The Olsons returned to Detroit on October 6 to sign sale documents, and take possession. And to prepare for their fateful shakedown cruise. Their intent was to head down the U.S. East Coast, through the Gulf of Mexico and the Panama Canal, then up the Pacific Coast to Seattle.
Bluejacket is a mini-ship. Loaded with fuel and water, she weighs 60,000 pounds. But graceful lines conceal her bulk, though.
The fantail stern is classic and hints of 1920s yacht design, and Hollywood lovelies posing on deck in white lace and big hats. The fantail shape allows comfortable seating around an adjustable table in the cockpit.
Her living accommodations are below decks, suggesting a sailboat heritage. Her raised pilothouse is far aft and safe from crashing seas, meeting a major design criterion for passagemaking under power.
You walk through wide doors from the cockpit into the pilothouse, which has captain’s chairs for both the skipper and lookout. The view is clear all around the horizon.
The view is even more expansive if you open the sliding sunroof in the pilothouse overhead. There’s a second sunroof in the saloon. They looked like a sure source of leaks to me, but Tom Olson said they are tight and dry. Not even a Lake Erie storm could squeeze water through their seals.
A stairway left of the helm station curves down five steps to the saloon. This boat is more than 15 years old, but the teak-and-holly sole, the teak trim, cabinetry, and the original white settee and chairs all look new. Windows and the sunroof flood the saloon with light.
Forward and down a couple of steps is the oval-shaped galley and eating area. This is a curvaceous place. The port-side galley is a half circle, with teak cabinets curved to fit. Even the front of the freezer and refrigerator have been built to match the radius of the circle.
Curves and circles have become design cliches on some contemporary production yachts. Lowland certainly wasn’t the first to use that styling feature, but the Dutch builder has done it with taste and class.
The dining table is on the starboard side, and again the seating curves around the table. The table will convert to a bed sized for kids, but the Olsons don’t use the space for sleeping.
The galley is small, but the arrangement allows off-duty crew to gather comfortably around the table and sip coffee and tea while watching the cook at work. I know, because Tom and I shared table space while Carol prepared a lunch of sandwiches, fruit and brownies, as we three talked boats.
Farther forward is a guest head, to starboard, and a small stateroom with a berth that will sleep one comfortably and two very closely.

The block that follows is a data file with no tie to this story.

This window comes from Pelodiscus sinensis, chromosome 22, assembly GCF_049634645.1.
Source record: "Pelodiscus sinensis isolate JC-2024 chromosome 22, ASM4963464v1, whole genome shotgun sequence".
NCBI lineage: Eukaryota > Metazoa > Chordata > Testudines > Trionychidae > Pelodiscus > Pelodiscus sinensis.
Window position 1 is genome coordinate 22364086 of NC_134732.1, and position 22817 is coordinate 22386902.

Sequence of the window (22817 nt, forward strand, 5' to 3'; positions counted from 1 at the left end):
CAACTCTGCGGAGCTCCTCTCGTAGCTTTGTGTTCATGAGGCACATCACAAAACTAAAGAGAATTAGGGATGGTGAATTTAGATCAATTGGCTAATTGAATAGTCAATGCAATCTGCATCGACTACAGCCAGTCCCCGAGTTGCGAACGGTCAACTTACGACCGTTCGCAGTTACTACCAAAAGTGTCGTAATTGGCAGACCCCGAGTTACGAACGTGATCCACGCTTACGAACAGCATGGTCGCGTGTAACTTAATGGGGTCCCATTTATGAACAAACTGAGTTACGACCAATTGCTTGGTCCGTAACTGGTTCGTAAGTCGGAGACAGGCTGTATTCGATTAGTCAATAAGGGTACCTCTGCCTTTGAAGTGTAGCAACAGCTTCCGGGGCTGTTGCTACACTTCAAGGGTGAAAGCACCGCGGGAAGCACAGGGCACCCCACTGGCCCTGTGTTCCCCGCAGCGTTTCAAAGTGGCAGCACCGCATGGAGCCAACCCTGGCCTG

The master stateroom and head are aft of the saloon and also down a couple of steps. Remember now, Bluejacket has a pointy stern that dictates the shape of the stateroom. So don’t be surprised to see that the cabin is roughly triangular in shape, coming to a point at the stern. There is a berth on each side, with a row of small windows high on the outside walls. Because the pilothouse deck and cockpit are above the master cabin, the stateroom ceiling is low. A basketball player would not fit, but nearly everyone else will.
While a double-ender is a beautiful boat, the design sharply limits the amount of living and storage space in aft quarters. That’s why contemporary yachts have broad, squared-off sterns-they allow huge aft staterooms with island queen beds and generous storage areas.
Even Lowland gave up the fantail design. A series of 51-footers that followed the 48s have broad, flat transoms. They look like big Dutch bottoms.
The tightest spot on board is the engine room. The entry is through a door in the master stateroom. One goes in on hands and knees.
The single Volvo engine, a 255 horsepower TAMD60C, sits amidships, while a 15kW Westerbeke generator is athwartship on the forward bulkhead. The generator has a hydraulic pump that operates the 17hp bow thruster and a hydraulic get-home motor that will push the boat at about 4.5 knots.
Normally, Bluejacket cruises at 8.5 knots with the Volvo turning 1,850 rpm. At an estimated burn rate of 3.5 GPH, her 750 gallons of fuel give the yacht a range of about 1,800 miles.
The engine room is one of four below-deck watertight compartments. Each compartment has an individual bilge pump, and, in the engine room, there is a manifold that allows the skipper to direct the flow from each space overboard or to a spigot on deck. The engine room is essentially a water-tight box, unless its ventilators are submerged. The other compartments, Olson explained, have bulkheads like those on the Titanic. They are watertight, but don’t reach full height. If one compartment filled with water, there could be flow into an adjoining space.
With a green main engine, a red generator and red valves on the bilge pump manifold, the engine room is a festive place. Thick insulation keeps engine noise out of the living spaces.
All told, Bluejacket is a one-of-a-kind yacht for the Olsons. Their extensive experience at sea told them that she was what they wanted.
There’s enough of a sailboat in her lines to make a sailboater comfortable. But with her Volvo diesel, raised pilothouse and comfortable deck spaces she satisfies the cruising needs usually only found in a powerboat.
“This is sort of a compromise,” Tom agreed. “It’s a boat we could cruise on and it’s one a sailor could be happy on without too much embarrassment.”
Things that looked good to Olson: “The lines, the way she was built, the substance of it, the mechanical systems.
“I was interested in the boat because I could go places and not be concerned about conditions. One of my goals is to go back to Alaska, on my own in my boat. This is an appropriate boat for that.”